This paper attempts to elucidate the nature of kinesthetic rnemory, demonstrate itscentrality to everyday human movement, and thereby promote fresh cognitive andphenomenological understandings of movernent in everyday life. Prominent topicsin this underlaking include kinesthesia, dynamics, and habit. The endeavor hasboth a critical and constructive dirnension. The constrlrctive dimension is anchoredin Luria's seminal notion of a kinetic r-nelody and in related phenomenologicalanalyses of movement. The dual anchorage stems from the general fact thatkinesthetic l-lelnory is based on kinesthetic experience, hence on the bodily feltdynamics of movernent, and on the particular fact that any movement createsa distinctive kinetic dynamics in virtue of its spatio-temporal-energic qualities.The critical dimension focuses on costmcts that comrnonly anchor discr,rssions oflnovement but bypass the reality of a kinetic clynamics, notably, Merleau-Ponty's"n'otor intentionality," and the notions of a body schema and body image. Thepointillist conception of movelnent and the Western rnetaphysics that undergirdthese constructs is exanined rn the concluding section of the paper.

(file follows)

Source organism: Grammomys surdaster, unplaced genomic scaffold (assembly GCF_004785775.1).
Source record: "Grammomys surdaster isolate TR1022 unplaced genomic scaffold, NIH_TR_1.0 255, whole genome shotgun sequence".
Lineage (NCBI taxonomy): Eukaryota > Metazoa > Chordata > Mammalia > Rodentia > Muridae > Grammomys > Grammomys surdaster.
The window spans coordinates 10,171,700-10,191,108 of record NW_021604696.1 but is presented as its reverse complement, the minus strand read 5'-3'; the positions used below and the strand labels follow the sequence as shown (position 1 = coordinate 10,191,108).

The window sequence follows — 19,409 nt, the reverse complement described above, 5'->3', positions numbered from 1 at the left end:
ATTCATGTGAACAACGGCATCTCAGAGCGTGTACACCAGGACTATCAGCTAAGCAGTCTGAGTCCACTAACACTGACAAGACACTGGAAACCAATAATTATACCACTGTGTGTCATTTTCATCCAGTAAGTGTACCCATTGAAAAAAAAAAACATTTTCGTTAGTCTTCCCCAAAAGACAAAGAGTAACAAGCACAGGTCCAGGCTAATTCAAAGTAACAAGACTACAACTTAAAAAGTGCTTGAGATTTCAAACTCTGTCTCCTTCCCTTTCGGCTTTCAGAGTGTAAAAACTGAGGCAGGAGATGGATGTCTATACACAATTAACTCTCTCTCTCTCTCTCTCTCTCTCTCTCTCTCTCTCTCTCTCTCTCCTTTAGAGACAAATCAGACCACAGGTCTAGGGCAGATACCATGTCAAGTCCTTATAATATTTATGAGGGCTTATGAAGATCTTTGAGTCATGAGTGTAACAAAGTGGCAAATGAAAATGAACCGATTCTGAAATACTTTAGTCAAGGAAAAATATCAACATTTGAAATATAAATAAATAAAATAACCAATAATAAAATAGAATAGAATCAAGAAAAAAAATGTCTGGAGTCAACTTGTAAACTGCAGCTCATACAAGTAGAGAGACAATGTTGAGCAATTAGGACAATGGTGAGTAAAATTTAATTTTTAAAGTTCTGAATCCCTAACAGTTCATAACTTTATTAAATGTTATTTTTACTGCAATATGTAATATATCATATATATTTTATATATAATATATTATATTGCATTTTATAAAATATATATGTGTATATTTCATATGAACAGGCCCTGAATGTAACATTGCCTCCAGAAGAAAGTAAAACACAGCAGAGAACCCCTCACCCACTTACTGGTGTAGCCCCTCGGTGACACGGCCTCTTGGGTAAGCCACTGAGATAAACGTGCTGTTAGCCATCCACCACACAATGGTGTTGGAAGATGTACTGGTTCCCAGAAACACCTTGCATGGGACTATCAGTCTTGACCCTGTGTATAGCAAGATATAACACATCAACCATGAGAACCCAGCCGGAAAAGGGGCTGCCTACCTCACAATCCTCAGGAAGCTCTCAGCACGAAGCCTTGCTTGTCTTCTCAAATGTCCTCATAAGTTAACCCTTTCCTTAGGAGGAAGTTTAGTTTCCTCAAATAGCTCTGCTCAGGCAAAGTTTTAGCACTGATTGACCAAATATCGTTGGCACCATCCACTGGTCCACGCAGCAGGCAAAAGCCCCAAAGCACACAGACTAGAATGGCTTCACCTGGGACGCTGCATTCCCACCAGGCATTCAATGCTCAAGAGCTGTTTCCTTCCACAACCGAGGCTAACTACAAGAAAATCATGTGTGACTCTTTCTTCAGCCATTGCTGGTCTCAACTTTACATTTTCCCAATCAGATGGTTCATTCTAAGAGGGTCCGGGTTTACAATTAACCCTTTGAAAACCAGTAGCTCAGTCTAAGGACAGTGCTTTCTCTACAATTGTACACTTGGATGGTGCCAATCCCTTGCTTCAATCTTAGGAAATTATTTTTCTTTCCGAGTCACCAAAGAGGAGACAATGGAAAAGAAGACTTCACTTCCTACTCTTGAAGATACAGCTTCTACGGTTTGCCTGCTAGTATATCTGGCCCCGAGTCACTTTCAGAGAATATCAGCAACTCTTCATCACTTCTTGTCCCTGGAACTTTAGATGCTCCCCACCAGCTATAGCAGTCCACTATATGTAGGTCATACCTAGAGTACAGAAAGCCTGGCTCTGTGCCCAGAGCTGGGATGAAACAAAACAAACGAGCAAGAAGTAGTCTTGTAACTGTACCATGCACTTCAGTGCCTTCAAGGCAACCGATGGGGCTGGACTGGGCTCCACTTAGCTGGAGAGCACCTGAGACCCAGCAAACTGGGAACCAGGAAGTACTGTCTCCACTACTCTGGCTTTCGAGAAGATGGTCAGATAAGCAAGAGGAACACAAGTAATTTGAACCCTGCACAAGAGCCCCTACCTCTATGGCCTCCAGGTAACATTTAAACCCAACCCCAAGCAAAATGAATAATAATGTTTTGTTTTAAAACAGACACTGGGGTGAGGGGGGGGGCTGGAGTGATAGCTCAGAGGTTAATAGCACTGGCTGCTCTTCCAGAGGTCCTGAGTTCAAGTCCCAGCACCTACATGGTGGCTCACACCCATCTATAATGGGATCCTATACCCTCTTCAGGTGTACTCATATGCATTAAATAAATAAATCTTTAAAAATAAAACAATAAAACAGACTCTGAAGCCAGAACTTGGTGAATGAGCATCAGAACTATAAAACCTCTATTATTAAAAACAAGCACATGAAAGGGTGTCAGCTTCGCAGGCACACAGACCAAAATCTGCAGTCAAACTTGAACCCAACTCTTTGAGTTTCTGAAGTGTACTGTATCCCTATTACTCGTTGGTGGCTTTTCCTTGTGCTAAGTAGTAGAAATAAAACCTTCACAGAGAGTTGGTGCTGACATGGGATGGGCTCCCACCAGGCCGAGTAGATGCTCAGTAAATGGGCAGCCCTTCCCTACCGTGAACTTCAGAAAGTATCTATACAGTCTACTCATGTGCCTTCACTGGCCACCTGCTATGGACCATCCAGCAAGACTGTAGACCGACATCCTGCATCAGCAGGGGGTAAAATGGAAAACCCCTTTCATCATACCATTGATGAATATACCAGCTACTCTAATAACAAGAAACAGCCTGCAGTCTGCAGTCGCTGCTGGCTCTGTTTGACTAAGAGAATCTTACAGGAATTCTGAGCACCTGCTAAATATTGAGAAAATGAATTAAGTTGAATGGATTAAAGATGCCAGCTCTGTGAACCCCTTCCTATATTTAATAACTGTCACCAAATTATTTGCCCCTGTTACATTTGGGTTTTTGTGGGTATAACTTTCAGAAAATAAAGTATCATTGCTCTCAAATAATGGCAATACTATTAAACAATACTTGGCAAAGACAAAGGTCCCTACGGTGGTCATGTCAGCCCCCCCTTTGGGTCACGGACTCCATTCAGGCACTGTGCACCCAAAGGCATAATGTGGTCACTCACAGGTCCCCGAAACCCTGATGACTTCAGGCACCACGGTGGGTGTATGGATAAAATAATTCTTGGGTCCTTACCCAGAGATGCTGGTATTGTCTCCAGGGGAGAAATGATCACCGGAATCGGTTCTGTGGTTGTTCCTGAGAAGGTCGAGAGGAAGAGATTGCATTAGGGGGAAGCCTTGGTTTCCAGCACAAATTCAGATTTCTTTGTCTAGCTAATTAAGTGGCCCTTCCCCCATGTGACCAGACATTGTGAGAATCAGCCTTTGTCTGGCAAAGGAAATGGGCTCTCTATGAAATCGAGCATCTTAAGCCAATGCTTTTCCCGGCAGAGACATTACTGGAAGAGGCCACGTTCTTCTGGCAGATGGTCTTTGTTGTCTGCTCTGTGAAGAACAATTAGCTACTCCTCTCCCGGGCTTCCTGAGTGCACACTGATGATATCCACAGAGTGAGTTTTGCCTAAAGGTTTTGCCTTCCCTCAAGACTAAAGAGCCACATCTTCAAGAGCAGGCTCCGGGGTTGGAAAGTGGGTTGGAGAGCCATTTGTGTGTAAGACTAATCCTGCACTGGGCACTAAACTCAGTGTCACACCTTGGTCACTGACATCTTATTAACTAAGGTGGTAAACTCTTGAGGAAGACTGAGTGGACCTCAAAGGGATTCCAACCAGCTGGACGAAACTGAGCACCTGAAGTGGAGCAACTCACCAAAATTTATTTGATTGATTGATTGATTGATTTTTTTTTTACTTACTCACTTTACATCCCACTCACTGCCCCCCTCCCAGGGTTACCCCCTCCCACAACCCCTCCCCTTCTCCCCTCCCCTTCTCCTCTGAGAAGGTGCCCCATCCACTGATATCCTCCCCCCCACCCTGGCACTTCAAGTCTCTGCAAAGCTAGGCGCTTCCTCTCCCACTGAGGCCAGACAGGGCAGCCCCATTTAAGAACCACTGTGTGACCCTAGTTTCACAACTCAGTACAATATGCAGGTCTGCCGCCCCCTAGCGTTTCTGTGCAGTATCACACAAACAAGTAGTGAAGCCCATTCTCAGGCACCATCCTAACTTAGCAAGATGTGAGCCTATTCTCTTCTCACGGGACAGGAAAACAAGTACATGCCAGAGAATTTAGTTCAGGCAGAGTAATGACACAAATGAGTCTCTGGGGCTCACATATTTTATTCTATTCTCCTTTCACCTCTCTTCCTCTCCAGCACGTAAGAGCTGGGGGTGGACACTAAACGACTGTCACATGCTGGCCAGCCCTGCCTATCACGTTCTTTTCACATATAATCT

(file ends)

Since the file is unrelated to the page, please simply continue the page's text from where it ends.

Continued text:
Luria's Kinetic- and Kinesthetically-Informed Neuropsychology

    Russian neuropsychologist Aleksandr Romanovich Luria is regarded "a fonndingfather of neuropsychology" (Goldberg 1990), lauded for his insights andnreticulous clinical research (e.g., Teuber 1966,1980; Pribram 1966, 1980). Hedescribes lnovement pathologies as disturbed kinetic rnelodies; everyday lrlove-rnent no longer flows forth in effortless ways, or indeed, is no longer evena possibility for patients with brain lesions. In The Working Broin, Luria describeshow kinetic rnelodies are constituted, using writing as an example. "In the initialstages," he observes,

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    writing depends on melnorizir.rg the graphic fomr of every letter. It takes place thlor-rgha chain of isolated rnotol irnpulses, each of which is responsible fol the perforr.nanceof only one element of the graphic structure; with plactice, this structule of theprocess is radically altered and writing is converted into a single 'kinetic melody,'no longer requiring the mernorizing of the visual forrn of each isolated letter orindividual rnotol ir.npulses for making every stroke (Luria 1973, p.32).He later specifies how voluntary rnovelnent is a "cornplex functional systern,"